FOG server on multiple IPs on multiple VLANs



  • My subject basically says it all: in order to do multicasting across a fairly complex network for all of our call center workstations I need FOG to be available on multiple subnets.

    In my research via google, I have found a few helpful tips but nothing concrete. I noticed, for once, that the registration option via the PXE menu has the ip of the web service that the information is relayed to embedded in it, didn’t know if there was a way around that without having an option on the PXE menu for each subnet. Also TFTP doesn’t seem to respond on the original interface if the secondary interface is even up, let alone if it’s configured to use it.

    I’m hoping that with help from you all I can figure this all out, and then document it and stick it in the wiki someplace.



  • You need to get your network admin to setup the network to allow multicasting across subnets see example here:-
    http://www.fogproject.org/wiki/index.php/Cisco_Multi_Cast



  • @chad-bisd, post: 15972, member: 18 said:

    I believe I moved this thread because it’s not a FOG problem per se, but more of a general networking/os configuration issue.
    Oh cool, that makes sense.

    @chad-bisd, post: 15972, member: 18 said:

    I think the easiest thing for you to do is to make multiple FOG servers. Leave your first FOG server as the (M)ain server and install a FOG server in (S)torage mode for each VLAN. Make a storage group for each VLAN, and make a storage node in the storage group for each VLAN.

    In other words, if you have 5 different VLAN’s/Subnets you want to multicast with FOG, you’ll have 6 servers. The main server, and a storage node in each VLAN. You’ll store the image for each subnet on the storage node in the storage group for that subnet.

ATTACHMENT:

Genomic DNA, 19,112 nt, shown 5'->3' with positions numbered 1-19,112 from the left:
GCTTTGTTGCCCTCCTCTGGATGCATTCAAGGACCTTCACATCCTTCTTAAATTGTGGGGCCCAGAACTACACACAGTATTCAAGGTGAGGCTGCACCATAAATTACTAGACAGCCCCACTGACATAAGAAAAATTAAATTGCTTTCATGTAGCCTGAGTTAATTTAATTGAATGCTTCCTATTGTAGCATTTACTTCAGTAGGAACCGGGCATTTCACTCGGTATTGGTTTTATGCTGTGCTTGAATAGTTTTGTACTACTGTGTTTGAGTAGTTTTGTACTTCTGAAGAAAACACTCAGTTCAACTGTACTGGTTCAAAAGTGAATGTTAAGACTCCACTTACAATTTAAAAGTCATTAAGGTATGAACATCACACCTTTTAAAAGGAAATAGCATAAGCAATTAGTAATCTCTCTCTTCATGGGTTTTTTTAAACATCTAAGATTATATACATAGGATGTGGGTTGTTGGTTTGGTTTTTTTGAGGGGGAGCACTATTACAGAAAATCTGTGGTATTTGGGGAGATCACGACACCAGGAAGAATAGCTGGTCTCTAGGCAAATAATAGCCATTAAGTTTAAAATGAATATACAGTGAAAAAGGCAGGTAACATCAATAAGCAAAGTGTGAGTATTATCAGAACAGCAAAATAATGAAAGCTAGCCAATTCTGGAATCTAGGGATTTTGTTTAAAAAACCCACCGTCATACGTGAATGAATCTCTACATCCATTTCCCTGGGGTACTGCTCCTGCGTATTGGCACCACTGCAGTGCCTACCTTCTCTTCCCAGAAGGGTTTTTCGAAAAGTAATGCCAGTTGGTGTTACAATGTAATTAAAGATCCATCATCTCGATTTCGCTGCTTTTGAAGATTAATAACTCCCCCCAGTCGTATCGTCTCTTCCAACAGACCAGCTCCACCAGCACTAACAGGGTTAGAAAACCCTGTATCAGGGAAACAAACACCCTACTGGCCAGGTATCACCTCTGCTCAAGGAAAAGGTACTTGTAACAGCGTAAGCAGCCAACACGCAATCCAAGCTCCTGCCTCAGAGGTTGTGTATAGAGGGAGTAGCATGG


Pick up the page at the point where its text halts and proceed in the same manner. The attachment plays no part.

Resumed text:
I have a similar setup, but I have multiple storage groups setup, and each storage group has one storage node in it. I do this so I can unicast a group while uploading another image, or unicast to multiple groups without slowing the system down. I’m thinking you could do something similar, but with the intent to be multicast.

    Since you are multicasting, you don’t need much of a machine, it could even be a VM. Multicasting requires more memory on the server than unicasting does, but unicasting requires a better disk subsystem.

    I’ll be happy to advise on how to set this up if you want, or you can continue trying to setup and configure the way you originally asked about.

    Gosh, there really isn’t a cleaner way than that to do this? I was hoping there’d be a way I could accomplish it with one server with multiple virtual IPs and having the different services listening on all of them.


  • Moderator

    I believe I moved this thread because it’s not a FOG problem per se, but more of a general networking/os configuration issue.

    I think the easiest thing for you to do is to make multiple FOG servers. Leave your first FOG server as the (M)ain server and install a FOG server in (S)torage mode for each VLAN. Make a storage group for each VLAN, and make a storage node in the storage group for each VLAN.